A major aspect of plant cultivation involves the prevention, management, and treatment of diseases. This often occurs through a combination of means, such as specialised hygiene protocols, genetic selection, and biological and chemical control. Combined, these methods can be extremely successful at mitigating pests and diseases, however; some diseases are insensitive to chemical agents or may develop resistance over time. When this occurs, plant disease maintenance can become challenging and diseases have a greater chance of becoming established, often resulting in major yield losses for those plants that are affected.
This is an exciting development in understanding not only the molecular defence systems in hop but also the defences of closely related species (such as its closest relative Cannabis sativa) and plants more broadly!
Hop (Humulus lupulus) powdering mildew (Podosphaera macularis) is an example of an agricultural pest lacking effective means for control, and as such results in major annual losses to hop farmers globally. Whilst chemical control agents continue to be developed/ tested, other groups are exploring ways to boost the plants natural defence systems. This often focuses on identification of genes which are associated with increased disease resistance which can then be targeted for selective breading or genetic modification to improve crop performance (through disease resistance). These genes could be enzymes or antimicrobial agents to target pathogen-specific compounds, such as chitinases which break down chitin, a sugar complex present in fungi and insects (but absent from plants).
Nutrifield R&D has worked collaboratively with RMIT University to confirm the gene encoding the putative antimicrobial (chitinase) protein in hop, known as hop chitinase 1 (HCH1). These findings were published in the journal Physiological and Molecular Plant Pathology, and titled “Bioinformatic analysis of the putative hop antifungal chitinase HCH1”. This is an exciting development in understanding not only the molecular defence systems in hop but also the defences of closely related species (such as its closest relative Cannabis sativa) and plants more broadly!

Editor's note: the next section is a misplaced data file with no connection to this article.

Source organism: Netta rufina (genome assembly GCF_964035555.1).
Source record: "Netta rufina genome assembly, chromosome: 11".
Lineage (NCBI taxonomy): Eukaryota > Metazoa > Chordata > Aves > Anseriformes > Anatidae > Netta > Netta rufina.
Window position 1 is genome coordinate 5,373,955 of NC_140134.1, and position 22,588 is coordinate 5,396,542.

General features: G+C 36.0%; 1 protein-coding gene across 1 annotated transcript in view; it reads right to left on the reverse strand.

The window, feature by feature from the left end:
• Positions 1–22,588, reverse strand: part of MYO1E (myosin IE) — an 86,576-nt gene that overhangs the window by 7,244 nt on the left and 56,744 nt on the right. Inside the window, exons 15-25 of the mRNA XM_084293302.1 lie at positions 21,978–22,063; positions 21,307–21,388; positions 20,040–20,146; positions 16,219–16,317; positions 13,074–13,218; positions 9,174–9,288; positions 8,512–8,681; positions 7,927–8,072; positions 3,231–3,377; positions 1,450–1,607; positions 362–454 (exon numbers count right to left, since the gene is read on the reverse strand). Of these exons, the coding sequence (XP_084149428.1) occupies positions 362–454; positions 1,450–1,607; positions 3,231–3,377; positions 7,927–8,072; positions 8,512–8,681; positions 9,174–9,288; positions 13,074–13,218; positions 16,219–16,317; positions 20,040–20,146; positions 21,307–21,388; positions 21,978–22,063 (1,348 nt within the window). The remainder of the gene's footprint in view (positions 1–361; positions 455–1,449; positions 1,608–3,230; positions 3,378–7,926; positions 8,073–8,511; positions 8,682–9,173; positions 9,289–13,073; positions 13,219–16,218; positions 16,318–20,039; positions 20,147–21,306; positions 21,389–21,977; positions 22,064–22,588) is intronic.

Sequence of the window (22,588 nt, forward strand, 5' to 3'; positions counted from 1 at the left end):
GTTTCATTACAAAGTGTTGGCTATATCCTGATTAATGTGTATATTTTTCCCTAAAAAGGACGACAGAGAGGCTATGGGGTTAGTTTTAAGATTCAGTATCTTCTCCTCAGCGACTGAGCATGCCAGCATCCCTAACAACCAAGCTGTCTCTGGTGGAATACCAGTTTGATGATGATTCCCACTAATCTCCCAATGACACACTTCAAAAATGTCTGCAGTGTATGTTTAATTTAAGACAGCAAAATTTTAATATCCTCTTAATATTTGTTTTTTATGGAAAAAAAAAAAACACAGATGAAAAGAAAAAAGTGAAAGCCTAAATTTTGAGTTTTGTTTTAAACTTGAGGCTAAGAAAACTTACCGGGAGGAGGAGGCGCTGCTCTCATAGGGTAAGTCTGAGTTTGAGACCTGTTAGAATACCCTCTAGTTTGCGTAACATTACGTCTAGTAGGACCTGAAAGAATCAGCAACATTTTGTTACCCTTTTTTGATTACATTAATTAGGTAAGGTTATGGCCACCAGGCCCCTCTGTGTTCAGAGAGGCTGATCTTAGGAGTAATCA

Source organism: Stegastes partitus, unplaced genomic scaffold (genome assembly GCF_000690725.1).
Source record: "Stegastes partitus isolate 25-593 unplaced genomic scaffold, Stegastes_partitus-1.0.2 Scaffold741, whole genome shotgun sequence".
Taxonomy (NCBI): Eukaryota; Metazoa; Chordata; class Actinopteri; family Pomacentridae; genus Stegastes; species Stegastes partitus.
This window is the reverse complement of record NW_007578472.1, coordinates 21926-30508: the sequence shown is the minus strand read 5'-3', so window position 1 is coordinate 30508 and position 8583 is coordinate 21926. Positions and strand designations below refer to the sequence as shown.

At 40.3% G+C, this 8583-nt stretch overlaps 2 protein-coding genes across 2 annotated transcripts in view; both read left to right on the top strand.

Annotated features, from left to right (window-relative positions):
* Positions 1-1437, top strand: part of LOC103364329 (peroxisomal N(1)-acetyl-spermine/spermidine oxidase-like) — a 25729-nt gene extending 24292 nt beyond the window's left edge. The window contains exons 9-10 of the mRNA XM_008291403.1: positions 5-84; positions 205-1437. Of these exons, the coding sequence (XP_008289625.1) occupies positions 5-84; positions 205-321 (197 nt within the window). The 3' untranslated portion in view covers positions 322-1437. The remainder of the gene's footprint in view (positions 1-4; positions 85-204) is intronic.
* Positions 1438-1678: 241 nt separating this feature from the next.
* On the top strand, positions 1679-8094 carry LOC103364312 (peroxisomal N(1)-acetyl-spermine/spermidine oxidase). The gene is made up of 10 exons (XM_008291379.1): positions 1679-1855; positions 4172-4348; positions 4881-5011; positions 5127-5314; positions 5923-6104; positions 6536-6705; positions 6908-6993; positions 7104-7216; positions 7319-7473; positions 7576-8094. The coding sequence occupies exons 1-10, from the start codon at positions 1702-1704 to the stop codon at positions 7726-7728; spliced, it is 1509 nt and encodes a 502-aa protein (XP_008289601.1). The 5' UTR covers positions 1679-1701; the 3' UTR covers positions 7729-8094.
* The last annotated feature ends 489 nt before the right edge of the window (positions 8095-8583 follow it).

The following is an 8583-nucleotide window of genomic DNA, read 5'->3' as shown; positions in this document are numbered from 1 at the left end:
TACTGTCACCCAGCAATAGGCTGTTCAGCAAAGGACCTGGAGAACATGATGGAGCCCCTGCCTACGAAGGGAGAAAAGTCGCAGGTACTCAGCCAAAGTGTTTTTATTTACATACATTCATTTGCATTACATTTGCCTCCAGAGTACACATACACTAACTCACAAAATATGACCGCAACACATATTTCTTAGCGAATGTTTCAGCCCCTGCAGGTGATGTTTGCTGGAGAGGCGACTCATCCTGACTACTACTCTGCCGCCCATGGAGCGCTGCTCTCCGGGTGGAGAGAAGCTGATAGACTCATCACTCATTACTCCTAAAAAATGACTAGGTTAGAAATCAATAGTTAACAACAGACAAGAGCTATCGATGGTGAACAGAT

The project utilised a branch of science known as bioinformatics; wherein in silico (computer based) tools such as software and online databases are used to analyse genetic and proteomic sequences. A range of bioinformatic tools were used to analyse the proposed HCH1 gene and compare it and it’s translated protein sequence, to other characterised chitinase genes and proteins in related species. This process identified conserved sequences, which corresponded to functional regions including a chitinase binding domain and a glycoside hydrolyse domain; more simply, a region which binds chitin and a region which breaks it.
Finally, bioinformatic tools were used to develop predicted structural models for the protein and then compare this predicted structure to other characterised protein structures. This found that the predicted protein had a high degree of similarity with other plant-derived chitinase proteins. Combined, these results identified both structural and functional similarity to known chitinase proteins, confirming it’s (HCH1) identity as the hops chitinase.
The findings support the identity of the hops chitinase gene, and it’s targeting for selective breading for increasing hop disease resistance. It is also an encouraging step forward in identification of chitinase genes in other closely related species, such as its closest relative Cannabis sativa.
The complete results of this study were published in the journal Physiological and Molecular Plant Pathology, which can be found here: https://www.sciencedirect.com/science/article/abs/pii/S0885576520301831 – the title page has been copied in below.
Go check out our previous write up on our publication on the impact of biostimulants to root development in vegetative cuttings: https://www.nutrifield.com.au/research-development/comparing-biostimulants-to-optimise-root-formation-branching/